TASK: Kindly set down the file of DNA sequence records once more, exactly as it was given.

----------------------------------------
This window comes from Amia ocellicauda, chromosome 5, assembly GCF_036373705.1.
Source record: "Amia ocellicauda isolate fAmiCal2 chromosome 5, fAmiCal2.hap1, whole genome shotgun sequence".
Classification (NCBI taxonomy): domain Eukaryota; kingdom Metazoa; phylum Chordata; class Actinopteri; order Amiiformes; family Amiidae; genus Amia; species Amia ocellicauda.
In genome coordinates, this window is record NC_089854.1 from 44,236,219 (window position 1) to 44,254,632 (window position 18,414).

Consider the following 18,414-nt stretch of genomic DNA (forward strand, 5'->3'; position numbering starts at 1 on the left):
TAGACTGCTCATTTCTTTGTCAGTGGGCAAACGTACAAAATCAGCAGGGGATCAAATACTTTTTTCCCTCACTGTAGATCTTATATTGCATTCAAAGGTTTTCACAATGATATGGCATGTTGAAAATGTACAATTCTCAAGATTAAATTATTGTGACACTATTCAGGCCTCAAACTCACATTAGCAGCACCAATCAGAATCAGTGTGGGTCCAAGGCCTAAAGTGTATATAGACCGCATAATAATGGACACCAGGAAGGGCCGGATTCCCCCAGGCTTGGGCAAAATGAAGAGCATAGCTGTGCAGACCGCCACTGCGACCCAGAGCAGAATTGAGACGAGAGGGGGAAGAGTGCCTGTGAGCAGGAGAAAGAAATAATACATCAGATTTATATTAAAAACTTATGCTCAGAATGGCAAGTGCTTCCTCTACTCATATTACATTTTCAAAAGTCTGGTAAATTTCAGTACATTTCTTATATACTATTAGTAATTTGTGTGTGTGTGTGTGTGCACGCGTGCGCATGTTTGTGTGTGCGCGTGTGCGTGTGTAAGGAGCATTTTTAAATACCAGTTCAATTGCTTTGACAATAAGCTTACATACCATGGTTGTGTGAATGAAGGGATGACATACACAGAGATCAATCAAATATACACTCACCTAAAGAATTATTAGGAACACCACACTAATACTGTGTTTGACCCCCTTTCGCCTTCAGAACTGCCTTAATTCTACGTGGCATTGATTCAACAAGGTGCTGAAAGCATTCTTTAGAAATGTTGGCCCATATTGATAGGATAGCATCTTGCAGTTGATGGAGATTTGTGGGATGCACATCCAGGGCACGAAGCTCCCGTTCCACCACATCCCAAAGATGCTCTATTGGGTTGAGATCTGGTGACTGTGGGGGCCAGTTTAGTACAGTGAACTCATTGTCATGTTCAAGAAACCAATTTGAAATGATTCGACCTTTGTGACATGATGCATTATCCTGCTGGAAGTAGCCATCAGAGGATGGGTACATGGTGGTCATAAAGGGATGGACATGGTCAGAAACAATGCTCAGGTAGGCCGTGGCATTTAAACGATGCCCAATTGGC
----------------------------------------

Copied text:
This window comes from Amia ocellicauda, chromosome 5, assembly GCF_036373705.1.
Source record: "Amia ocellicauda isolate fAmiCal2 chromosome 5, fAmiCal2.hap1, whole genome shotgun sequence".
Classification (NCBI taxonomy): domain Eukaryota; kingdom Metazoa; phylum Chordata; class Actinopteri; order Amiiformes; family Amiidae; genus Amia; species Amia ocellicauda.
In genome coordinates, this window is record NC_089854.1 from 44,236,219 (window position 1) to 44,254,632 (window position 18,414).

Consider the following 18,414-nt stretch of genomic DNA (forward strand, 5'->3'; position numbering starts at 1 on the left):
TAGACTGCTCATTTCTTTGTCAGTGGGCAAACGTACAAAATCAGCAGGGGATCAAATACTTTTTTCCCTCACTGTAGATCTTATATTGCATTCAAAGGTTTTCACAATGATATGGCATGTTGAAAATGTACAATTCTCAAGATTAAATTATTGTGACACTATTCAGGCCTCAAACTCACATTAGCAGCACCAATCAGAATCAGTGTGGGTCCAAGGCCTAAAGTGTATATAGACCGCATAATAATGGACACCAGGAAGGGCCGGATTCCCCCAGGCTTGGGCAAAATGAAGAGCATAGCTGTGCAGACCGCCACTGCGACCCAGAGCAGAATTGAGACGAGAGGGGGAAGAGTGCCTGTGAGCAGGAGAAAGAAATAATACATCAGATTTATATTAAAAACTTATGCTCAGAATGGCAAGTGCTTCCTCTACTCATATTACATTTTCAAAAGTCTGGTAAATTTCAGTACATTTCTTATATACTATTAGTAATTTGTGTGTGTGTGTGTGTGCACGCGTGCGCATGTTTGTGTGTGCGCGTGTGCGTGTGTAAGGAGCATTTTTAAATACCAGTTCAATTGCTTTGACAATAAGCTTACATACCATGGTTGTGTGAATGAAGGGATGACATACACAGAGATCAATCAAATATACACTCACCTAAAGAATTATTAGGAACACCACACTAATACTGTGTTTGACCCCCTTTCGCCTTCAGAACTGCCTTAATTCTACGTGGCATTGATTCAACAAGGTGCTGAAAGCATTCTTTAGAAATGTTGGCCCATATTGATAGGATAGCATCTTGCAGTTGATGGAGATTTGTGGGATGCACATCCAGGGCACGAAGCTCCCGTTCCACCACATCCCAAAGATGCTCTATTGGGTTGAGATCTGGTGACTGTGGGGGCCAGTTTAGTACAGTGAACTCATTGTCATGTTCAAGAAACCAATTTGAAATGATTCGACCTTTGTGACATGATGCATTATCCTGCTGGAAGTAGCCATCAGAGGATGGGTACATGGTGGTCATAAAGGGATGGACATGGTCAGAAACAATGCTCAGGTAGGCCGTGGCATTTAAACGATGCCCAATTGGC